Despite her unusually mature demeanor ("She is an actress in a child's body," says Rashad, her TV mom), Keshia relishes the chance to cut loose in the dance numbers like any other kid. During one segment, she recalls, "I was off day-dreaming in never-never land, and I started doing my own dance. When their hands were up, mine were down. When mine were down, theirs were up. At the end I dropped down on the floor and started laughing." Rather than scolding her, Keshia adds, "Debbie started laughing too."

Allen's good humor also aids Rashad, who has been nursing a migraine all day. Allen tries to ease her sister's pain, rubbing her neck and holding her hand. The two are thoroughly professional on the set, but family concerns sometimes intrude. Once, says Rashad, musical conductor Harold Wheeler wanted to ask Allen a question, but "Debbie and I were in a very intense discussion. He decided to back off, because it was a very serious discussion. Then he caught a bit of our conversation: 'So, you want to make the potato salad, or shall I?' And that's about as serious as we get," she says, laughing loudly.

"Directing my sister is easy," says Allen. "She tells me I bossed her all her life, so this is nothing new." Kidding aside, Rashad has serious praise for Sis. "It doesn't bother me that she's my little sister, telling me what to do. I've worked with the best directors in the business, and she is right with them."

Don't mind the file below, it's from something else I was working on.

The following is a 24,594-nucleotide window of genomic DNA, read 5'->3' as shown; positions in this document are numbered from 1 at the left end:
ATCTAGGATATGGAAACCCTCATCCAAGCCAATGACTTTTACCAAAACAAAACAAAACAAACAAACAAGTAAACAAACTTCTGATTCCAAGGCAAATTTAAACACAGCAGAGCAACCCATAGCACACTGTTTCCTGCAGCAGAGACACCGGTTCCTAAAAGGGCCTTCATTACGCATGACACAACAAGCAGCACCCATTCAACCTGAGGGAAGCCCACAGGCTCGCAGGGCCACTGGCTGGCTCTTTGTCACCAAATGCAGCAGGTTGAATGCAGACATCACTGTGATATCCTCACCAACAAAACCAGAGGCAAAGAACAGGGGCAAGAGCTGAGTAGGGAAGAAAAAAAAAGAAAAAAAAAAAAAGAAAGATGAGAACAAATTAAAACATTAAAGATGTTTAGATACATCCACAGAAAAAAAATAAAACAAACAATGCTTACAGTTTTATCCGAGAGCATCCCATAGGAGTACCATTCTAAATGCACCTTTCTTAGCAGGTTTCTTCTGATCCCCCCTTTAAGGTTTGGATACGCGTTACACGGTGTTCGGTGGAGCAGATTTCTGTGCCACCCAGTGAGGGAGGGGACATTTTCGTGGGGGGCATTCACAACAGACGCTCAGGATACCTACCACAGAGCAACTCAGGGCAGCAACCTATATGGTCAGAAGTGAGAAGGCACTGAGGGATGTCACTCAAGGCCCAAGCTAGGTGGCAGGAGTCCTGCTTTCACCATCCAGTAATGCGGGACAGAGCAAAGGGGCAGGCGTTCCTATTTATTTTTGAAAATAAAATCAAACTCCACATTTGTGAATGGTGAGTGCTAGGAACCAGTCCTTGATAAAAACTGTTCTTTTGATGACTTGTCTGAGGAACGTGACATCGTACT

Sororal compliments might ordinarily be suspect, but Allen gets high marks from the rest of the cast, especially Keshia, who says, "When we aren't working, she gives us hot dogs." While Allen plugs away, her husband, former L.A. Clippers guard Norman Nixon, helps watch their two children at home, occasionally bringing Norman Jr. and Vivian to visit the set.

When Polly! is finished, Allen hopes the movie will be "a musical that touches people and makes them feel something about themselves. What ultimately is important in life is not money, not position, not your car. It's people." Spoken like a true you-know-who.

—Jeannie Park, Vicki Sheff in Los Angeles